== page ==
MUD, AJAX and real world

Before I have left for Internet free zone (Easter!) I have found this site It is somehow realization of my idea from almost year ago. This MUD sucks ;-) even if subtitle says it does not, but hey! this early development stage. But I don’t think will move out of this stage, since from its web page I can tell it was one-time effort.

Leaving for Internet free zone I took my laptop with me, since I wanted to play a little more with Ruby on Rails and AJAX. I have to improve those skills. So, I thought why not to try to bring to life AJAX MUD idea, but the Rails way.

I have spent something like 4 hours during holidays on this project and got basic skeleton running. Locations, exits, command interpreter. Well then I got to this conclusion: web based MUD have to suck. AJAX interface won’t help much. Why, You ask?

MUD games are oldschool and moving its interface to web does not feel right. When in browser window You don’t expect terminal like interface – You want graphics, rich text, etc. With my dumb application I could feel this very clear. Adding features and interface candies would help a little, but this does not change basic fact – MUD does not fit very well in WWW world – mentally not technically.

Probably some kind of web based game with MUD-like elements will succeed, but not MUD in its pure form ;-)

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  1. the only way MUDs can survive is in its pure form.
    Those who enjoy playing MUDs love it because of
    its text simplicity, which is heavily contrasted by
    a complex and detailed world which is heavily described
    with rich writing and then all the imagination is done
    by the player.

    Many people prefer not to have to read so much
    or use their imagination, but I have strong faith
    taht the MUD community will never be in decline,
    because it offers something incredibly unique
    and something which no one wants to be lost.

  2. You guys i totally agree.

    I got half way through an AJAX project the same style. But i decided to learn C# instead and create a win32 console app. And with object oriented structure it was a million times easier than a damn C procedural application. Have you ever downloaded src to an old app like diku, circle or rom? its horrible, i hope to have this rolled out soon ehough.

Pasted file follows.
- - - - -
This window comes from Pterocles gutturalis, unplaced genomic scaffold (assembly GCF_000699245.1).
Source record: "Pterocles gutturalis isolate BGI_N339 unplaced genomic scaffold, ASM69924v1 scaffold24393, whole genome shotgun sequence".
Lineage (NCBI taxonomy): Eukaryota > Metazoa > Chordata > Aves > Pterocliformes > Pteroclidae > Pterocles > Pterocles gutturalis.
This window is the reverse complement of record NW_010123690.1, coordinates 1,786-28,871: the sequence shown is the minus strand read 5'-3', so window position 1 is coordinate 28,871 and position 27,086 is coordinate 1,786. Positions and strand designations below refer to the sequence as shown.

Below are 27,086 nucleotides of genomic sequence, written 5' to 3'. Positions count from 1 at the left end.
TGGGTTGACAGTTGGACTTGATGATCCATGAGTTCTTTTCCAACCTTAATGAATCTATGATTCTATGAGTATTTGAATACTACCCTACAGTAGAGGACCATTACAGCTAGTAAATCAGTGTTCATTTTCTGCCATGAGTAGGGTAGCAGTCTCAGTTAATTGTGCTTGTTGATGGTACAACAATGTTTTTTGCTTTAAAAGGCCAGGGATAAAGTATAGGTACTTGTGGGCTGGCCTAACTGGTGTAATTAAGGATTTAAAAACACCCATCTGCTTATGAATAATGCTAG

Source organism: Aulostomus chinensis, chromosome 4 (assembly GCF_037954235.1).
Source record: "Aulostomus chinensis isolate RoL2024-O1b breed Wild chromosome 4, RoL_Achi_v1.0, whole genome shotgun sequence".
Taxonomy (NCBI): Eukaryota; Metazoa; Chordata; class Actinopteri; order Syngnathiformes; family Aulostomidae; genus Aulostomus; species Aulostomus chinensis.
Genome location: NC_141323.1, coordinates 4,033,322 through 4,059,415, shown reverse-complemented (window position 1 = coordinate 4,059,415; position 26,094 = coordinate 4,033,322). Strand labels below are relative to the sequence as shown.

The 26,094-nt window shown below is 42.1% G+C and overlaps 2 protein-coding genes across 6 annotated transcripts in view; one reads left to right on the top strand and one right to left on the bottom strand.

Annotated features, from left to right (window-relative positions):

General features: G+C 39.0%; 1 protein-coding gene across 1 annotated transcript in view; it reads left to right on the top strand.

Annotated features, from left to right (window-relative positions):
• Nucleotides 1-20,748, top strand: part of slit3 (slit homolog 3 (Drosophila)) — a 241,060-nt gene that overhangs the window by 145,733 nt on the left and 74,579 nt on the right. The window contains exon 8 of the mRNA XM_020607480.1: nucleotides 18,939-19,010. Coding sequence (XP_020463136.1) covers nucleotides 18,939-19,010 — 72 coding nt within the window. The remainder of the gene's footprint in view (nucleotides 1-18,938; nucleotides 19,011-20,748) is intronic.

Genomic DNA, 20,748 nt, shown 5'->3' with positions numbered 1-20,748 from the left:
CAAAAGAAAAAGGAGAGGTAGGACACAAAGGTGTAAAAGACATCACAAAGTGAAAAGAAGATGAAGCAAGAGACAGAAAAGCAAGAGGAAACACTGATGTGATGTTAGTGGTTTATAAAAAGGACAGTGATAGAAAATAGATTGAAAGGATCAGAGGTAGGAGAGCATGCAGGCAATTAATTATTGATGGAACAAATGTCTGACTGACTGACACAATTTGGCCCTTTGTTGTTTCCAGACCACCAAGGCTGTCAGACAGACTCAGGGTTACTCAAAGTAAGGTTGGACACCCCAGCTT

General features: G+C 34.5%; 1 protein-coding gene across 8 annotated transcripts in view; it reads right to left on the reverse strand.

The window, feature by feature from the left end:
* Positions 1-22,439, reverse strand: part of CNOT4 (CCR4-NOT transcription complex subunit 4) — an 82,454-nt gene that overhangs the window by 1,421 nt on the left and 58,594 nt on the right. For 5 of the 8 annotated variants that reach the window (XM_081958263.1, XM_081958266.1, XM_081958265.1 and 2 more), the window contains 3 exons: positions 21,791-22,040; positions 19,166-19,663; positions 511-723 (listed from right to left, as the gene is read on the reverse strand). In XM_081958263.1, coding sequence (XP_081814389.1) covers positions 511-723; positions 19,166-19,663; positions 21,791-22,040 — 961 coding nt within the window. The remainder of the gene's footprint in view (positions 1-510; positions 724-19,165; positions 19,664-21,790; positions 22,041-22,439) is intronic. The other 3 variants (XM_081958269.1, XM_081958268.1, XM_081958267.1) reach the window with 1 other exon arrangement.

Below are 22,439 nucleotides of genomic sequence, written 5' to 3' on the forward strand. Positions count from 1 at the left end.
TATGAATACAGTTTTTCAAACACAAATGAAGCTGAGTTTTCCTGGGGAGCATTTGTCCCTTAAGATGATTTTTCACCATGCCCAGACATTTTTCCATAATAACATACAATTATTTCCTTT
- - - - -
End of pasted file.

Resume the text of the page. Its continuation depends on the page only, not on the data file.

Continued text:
3. Hello all.

    While I understand your point of view, I would disagree with your overall opinion. I tend to see a browser-based MUD as a form of MUD Client rather than a new type of MUD (although the later is possible). Most of the browser-based MUD that I found to be well done often maintain the core feel of the MUD (i.e. the textual descriptions of rooms, items, etc), but offer graphical hooks into auxiliary components such as maps, your health/status, and private chats.

    So it’s not a matter of reinventing the MUD wheel (which you have correctly stated as the textual aspect of the MUD), but rather putting a new set of rims on it.

    I’ve just recently purchased the domain (plus the .org and .net equivalents). My plans are to develop an AJAX Mud kernel in Pike (the LPC descendant) and demo MUDLib and make it available for people to play with. I’m using AJAX + JSON and done some proof-of-concepts on the communication portion of the kernel to see if it’s feasible. And while the performance isn’t as fast as that of an continuously open TCP connection, it comes very very close.

  4. I disagree with the overall idea of this post. A web-based MUD makes a lot of sense, and when the time comes that using HTML5 and Websockets you can easily make a web-app that gets all the positives of using some advanced telnet app as well as the benefits of using graphics via canvas, loading images urls, media, audio and pooling data from the web…the possibilities are endless.

    The web now with HTML5 is almost there. We’re getting close! I created my own version at

    It is a simulation, but trust me, it’s going to be awesome.

  5. I also disagree with most of the author’s conclusions. I have been playing MUDs on the internet/BBSes for decades now, and I think the core of the idea is a text-based interface. MUDs were originally more popular than they are now because the graphics capabilities back then were terrible. As the author touched on, so much more could be imagined with your mind. Graphical games (even nowadays) also have that huge problem of replayability. MUDs can be played for an indefinite period of time, but how many times can you play any console game before you’ve seen and experienced everything it has to offer?

    So the point is a text-based interface to bring a novel to life AND have people live in it. That can happen with any client frontend or server backend. I think it’s unfortunate that telnet has been used for so long, as it has some severe drawbacks. Have you ever written a complete MUD server? It takes a long time to get more player content than network/parsing code. Personally, if I wanted to write my own MUD today I’d do it with Ruby/Rails.

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